In 1997, Cliffhanger debuted a line of creator-owned comic books which included such popular works as: J. Scott Campbell's Danger Girl, Joe Madureira's Battle Chasers, Humberto Ramos' Crimson and Out There, Joe Kelly & Chris Bachalo's Steampunk, Kurt Busiek and Carlos Pacheco's Arrowsmith, Busiek's Astro City and Warren Ellis's Two-Step and Tokyo Storm Warning.
1997 also saw a revamp of all the WildStorm Universe titles, including comic-books by writers such as: Alan Moore, Warren Ellis, Adam Warren, Sean Phillips, and Joe Casey. After this revamp the new Wildcats series, Stormwatch and DV8 took the places of the most popular and most commercially successful comics of the WildStorm Universe. WildStorm also made a presentation to Lucasfilm Ltd. in an attempt to obtain a license for the lucrative Star Wars license, but lost to the incumbent Dark Horse Comics.
The DC years
|This section is outdated. (November 2014)|
As sales of comic books began to decline in 1993, and by the mid-1990s, Jim Lee began to look for a buyer. The result was the 1998 acquisition of WildStorm by DC Comics, which went into effect in January 1999. According to DC, this was meant to: "strengthen both WildStorm's ability to expand its editorial goals and diversifying DC's output". The WildStorm imprint remained editorially separate from DC Comics, with its main studio located in California, distinct from DC's editorial offices, which at the time were located in Manhattan, on the US east coast. DC's acquisition of WildStorm allowed their respective universes to interact, with the result that characters from each universe would soon make appearances in each other's titles.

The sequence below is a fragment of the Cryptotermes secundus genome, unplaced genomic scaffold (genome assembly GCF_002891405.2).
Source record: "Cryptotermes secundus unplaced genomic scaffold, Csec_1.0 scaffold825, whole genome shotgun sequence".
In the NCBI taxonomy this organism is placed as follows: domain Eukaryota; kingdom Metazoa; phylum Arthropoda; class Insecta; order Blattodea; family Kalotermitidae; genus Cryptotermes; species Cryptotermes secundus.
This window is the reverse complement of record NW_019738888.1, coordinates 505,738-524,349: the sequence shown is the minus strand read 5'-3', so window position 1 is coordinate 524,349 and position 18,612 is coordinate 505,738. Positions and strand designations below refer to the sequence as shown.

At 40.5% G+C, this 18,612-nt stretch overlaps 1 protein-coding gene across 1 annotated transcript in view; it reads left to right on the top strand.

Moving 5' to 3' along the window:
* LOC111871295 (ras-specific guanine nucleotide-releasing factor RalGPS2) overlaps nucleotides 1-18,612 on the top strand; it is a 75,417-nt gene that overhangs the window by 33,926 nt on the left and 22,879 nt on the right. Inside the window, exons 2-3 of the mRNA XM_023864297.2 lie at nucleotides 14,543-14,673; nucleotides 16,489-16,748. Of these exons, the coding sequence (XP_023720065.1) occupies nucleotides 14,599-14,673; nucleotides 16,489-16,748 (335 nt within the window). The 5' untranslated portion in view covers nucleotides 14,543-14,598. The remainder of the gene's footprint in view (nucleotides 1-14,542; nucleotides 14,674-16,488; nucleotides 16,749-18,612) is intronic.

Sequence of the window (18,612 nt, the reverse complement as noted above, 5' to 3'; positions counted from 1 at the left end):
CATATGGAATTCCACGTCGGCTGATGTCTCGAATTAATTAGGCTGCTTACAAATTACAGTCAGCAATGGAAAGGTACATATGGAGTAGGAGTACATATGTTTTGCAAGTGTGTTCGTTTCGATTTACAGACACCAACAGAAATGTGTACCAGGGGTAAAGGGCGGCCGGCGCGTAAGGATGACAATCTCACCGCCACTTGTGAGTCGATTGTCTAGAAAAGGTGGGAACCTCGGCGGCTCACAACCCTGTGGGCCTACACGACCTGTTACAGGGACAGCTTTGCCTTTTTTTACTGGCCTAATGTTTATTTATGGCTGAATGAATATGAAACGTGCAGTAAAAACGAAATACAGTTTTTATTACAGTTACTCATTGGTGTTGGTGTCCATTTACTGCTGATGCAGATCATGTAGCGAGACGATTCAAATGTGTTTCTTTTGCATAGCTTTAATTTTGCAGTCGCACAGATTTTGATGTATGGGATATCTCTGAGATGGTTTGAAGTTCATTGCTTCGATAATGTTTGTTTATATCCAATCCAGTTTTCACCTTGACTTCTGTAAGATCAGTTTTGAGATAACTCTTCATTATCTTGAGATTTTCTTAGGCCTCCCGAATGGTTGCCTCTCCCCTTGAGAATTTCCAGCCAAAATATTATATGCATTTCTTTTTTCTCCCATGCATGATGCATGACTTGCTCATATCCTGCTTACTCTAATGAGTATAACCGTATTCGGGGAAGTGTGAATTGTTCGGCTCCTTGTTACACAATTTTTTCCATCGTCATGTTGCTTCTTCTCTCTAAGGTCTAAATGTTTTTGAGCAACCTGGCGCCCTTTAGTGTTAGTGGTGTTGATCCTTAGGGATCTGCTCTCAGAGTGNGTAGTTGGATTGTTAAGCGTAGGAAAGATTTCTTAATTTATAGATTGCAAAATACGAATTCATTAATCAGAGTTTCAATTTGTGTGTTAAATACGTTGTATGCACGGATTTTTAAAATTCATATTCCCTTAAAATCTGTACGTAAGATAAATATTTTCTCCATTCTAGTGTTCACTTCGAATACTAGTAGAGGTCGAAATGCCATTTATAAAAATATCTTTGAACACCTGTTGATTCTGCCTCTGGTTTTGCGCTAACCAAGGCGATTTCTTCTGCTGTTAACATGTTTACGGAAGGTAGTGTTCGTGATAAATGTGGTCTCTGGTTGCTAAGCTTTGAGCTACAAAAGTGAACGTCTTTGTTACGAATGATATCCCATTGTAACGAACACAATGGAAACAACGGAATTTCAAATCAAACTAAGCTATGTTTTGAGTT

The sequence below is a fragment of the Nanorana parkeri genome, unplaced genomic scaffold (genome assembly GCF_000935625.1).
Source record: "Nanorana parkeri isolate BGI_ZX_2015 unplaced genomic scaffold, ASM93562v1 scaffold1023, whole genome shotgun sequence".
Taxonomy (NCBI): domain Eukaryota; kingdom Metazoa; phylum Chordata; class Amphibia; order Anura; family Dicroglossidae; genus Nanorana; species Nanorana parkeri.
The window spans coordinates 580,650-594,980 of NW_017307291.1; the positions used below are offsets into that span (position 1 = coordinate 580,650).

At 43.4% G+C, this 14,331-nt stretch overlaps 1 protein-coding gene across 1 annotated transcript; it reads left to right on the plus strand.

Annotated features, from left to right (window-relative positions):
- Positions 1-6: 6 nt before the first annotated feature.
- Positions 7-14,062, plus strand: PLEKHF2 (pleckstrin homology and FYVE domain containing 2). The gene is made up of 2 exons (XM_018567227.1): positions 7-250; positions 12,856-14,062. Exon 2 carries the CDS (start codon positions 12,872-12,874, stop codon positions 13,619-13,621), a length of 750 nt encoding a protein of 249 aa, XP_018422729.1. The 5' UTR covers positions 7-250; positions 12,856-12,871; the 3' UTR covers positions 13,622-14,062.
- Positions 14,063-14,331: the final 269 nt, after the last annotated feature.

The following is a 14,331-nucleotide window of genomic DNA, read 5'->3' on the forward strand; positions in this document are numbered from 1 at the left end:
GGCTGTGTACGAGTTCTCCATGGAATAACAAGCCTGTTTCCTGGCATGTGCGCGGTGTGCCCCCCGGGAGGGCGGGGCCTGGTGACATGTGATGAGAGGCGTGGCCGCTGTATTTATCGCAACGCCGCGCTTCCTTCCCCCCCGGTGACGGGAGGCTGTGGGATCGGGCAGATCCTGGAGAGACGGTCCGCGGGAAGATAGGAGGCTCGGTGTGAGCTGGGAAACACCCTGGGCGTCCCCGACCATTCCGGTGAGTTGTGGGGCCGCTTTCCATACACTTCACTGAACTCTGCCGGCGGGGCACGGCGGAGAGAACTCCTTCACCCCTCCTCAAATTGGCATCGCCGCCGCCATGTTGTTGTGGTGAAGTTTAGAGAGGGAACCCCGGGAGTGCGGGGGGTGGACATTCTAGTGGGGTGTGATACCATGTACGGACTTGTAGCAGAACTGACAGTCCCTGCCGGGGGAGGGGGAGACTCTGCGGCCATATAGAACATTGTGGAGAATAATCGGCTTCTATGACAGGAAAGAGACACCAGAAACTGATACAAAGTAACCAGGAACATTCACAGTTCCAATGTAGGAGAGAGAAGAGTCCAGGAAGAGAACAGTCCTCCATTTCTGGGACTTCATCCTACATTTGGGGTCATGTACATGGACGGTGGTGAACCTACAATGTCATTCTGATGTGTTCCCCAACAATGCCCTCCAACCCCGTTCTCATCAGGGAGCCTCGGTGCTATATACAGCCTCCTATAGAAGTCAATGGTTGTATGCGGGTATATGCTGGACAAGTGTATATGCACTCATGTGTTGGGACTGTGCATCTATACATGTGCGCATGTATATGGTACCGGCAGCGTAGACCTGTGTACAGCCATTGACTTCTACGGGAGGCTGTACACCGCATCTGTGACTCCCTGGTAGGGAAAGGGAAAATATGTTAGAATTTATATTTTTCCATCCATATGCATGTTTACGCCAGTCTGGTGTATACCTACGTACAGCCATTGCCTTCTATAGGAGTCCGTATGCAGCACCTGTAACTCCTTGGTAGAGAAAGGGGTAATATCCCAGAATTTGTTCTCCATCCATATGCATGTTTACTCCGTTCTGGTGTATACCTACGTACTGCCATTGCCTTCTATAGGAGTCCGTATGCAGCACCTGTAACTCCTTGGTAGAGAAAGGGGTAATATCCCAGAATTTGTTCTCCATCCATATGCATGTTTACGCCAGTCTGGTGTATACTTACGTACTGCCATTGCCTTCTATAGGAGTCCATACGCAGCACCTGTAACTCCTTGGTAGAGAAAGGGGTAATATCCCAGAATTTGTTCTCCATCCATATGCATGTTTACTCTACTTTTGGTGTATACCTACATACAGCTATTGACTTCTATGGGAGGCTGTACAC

In 1999, WildStorm launched several new titles, including The Authority, a dark and violent superhero comic, whose heroes had total disregard for concepts like honorable battle or not killing their opponents; their only goal was to make the world a better place. Warren Ellis created The Authority from the ashes of Stormwatch. He wrote its first twelve issues before handing the series over to Mark Millar. The Authority fused the hopes and endeavours of the Silver Age superheroes with a cynical look at humanity. The fights between the heroes and the corrupt parts of humanity led the series into the 2004 Wildstorm crossover, Coup d'Etat, where the Authority took control of the United States of America. Ellis and artist John Cassaday created Planetary, a story about explorers of the strange. This was be an experiment in meshing pop culture, comic book history and literature, with Cassaday's unique artwork.